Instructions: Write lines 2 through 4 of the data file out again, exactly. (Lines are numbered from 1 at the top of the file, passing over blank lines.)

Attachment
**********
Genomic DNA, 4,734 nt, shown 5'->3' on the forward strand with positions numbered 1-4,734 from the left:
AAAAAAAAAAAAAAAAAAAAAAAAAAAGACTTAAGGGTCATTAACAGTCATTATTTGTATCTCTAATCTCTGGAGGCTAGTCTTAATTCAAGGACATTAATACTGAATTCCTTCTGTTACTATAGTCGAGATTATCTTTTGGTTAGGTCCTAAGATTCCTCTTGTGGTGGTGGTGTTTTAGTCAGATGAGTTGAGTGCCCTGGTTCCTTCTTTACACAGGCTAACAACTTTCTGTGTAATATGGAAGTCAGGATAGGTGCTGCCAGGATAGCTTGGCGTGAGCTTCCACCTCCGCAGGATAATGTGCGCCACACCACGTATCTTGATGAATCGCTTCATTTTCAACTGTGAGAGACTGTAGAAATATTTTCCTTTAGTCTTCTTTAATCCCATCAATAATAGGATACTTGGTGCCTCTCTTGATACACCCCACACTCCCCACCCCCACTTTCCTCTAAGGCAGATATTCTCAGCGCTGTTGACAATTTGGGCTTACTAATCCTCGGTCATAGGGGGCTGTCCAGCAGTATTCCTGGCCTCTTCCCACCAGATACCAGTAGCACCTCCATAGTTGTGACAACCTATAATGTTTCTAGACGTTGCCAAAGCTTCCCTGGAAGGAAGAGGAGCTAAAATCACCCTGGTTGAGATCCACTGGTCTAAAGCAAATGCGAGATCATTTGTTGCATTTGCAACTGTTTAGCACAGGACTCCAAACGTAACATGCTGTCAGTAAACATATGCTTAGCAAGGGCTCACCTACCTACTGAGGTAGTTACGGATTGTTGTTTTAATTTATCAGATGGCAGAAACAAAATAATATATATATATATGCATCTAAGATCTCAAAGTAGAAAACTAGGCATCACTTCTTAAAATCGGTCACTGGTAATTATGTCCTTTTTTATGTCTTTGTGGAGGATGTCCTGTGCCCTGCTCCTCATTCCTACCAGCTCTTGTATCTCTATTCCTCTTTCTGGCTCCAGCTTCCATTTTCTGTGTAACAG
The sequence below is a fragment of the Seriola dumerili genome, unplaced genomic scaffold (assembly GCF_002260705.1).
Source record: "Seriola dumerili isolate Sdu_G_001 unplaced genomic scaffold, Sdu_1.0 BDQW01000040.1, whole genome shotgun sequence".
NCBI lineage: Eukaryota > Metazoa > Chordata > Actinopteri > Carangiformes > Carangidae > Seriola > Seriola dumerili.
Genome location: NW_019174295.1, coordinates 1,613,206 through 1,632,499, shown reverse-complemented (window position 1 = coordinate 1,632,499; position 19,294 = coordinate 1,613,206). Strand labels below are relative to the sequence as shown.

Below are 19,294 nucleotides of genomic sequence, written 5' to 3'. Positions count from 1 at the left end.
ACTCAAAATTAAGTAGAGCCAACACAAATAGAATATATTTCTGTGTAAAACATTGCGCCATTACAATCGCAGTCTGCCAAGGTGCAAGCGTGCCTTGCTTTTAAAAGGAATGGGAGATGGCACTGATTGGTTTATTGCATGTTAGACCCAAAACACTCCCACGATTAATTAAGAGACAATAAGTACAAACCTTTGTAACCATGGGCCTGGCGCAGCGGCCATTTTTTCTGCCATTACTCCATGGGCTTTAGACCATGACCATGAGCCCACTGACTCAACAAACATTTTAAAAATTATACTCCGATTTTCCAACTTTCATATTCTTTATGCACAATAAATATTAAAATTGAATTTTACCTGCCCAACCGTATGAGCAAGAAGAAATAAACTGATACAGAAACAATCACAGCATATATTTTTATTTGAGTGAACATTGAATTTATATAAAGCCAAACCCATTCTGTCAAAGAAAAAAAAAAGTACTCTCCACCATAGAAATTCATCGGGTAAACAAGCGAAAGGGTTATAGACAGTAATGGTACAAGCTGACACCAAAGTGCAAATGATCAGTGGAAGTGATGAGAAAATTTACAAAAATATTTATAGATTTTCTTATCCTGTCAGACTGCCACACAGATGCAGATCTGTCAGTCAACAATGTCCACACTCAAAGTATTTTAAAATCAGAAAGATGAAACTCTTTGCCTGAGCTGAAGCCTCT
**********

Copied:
AAAAAAAAAAAAAAAAAAAAAAAAAAAGACTTAAGGGTCATTAACAGTCATTATTTGTATCTCTAATCTCTGGAGGCTAGTCTTAATTCAAGGACATTAATACTGAATTCCTTCTGTTACTATAGTCGAGATTATCTTTTGGTTAGGTCCTAAGATTCCTCTTGTGGTGGTGGTGTTTTAGTCAGATGAGTTGAGTGCCCTGGTTCCTTCTTTACACAGGCTAACAACTTTCTGTGTAATATGGAAGTCAGGATAGGTGCTGCCAGGATAGCTTGGCGTGAGCTTCCACCTCCGCAGGATAATGTGCGCCACACCACGTATCTTGATGAATCGCTTCATTTTCAACTGTGAGAGACTGTAGAAATATTTTCCTTTAGTCTTCTTTAATCCCATCAATAATAGGATACTTGGTGCCTCTCTTGATACACCCCACACTCCCCACCCCCACTTTCCTCTAAGGCAGATATTCTCAGCGCTGTTGACAATTTGGGCTTACTAATCCTCGGTCATAGGGGGCTGTCCAGCAGTATTCCTGGCCTCTTCCCACCAGATACCAGTAGCACCTCCATAGTTGTGACAACCTATAATGTTTCTAGACGTTGCCAAAGCTTCCCTGGAAGGAAGAGGAGCTAAAATCACCCTGGTTGAGATCCACTGGTCTAAAGCAAATGCGAGATCATTTGTTGCATTTGCAACTGTTTAGCACAGGACTCCAAACGTAACATGCTGTCAGTAAACATATGCTTAGCAAGGGCTCACCTACCTACTGAGGTAGTTACGGATTGTTGTTTTAATTTATCAGATGGCAGAAACAAAATAATATATATATATATGCATCTAAGATCTCAAAGTAGAAAACTAGGCATCACTTCTTAAAATCGGTCACTGGTAATTATGTCCTTTTTTATGTCTTTGTGGAGGATGTCCTGTGCCCTGCTCCTCATTCCTACCAGCTCTTGTATCTCTATTCCTCTTTCTGGCTCCAGCTTCCATTTTCTGTGTAACAG
The sequence below is a fragment of the Seriola dumerili genome, unplaced genomic scaffold (assembly GCF_002260705.1).
Source record: "Seriola dumerili isolate Sdu_G_001 unplaced genomic scaffold, Sdu_1.0 BDQW01000040.1, whole genome shotgun sequence".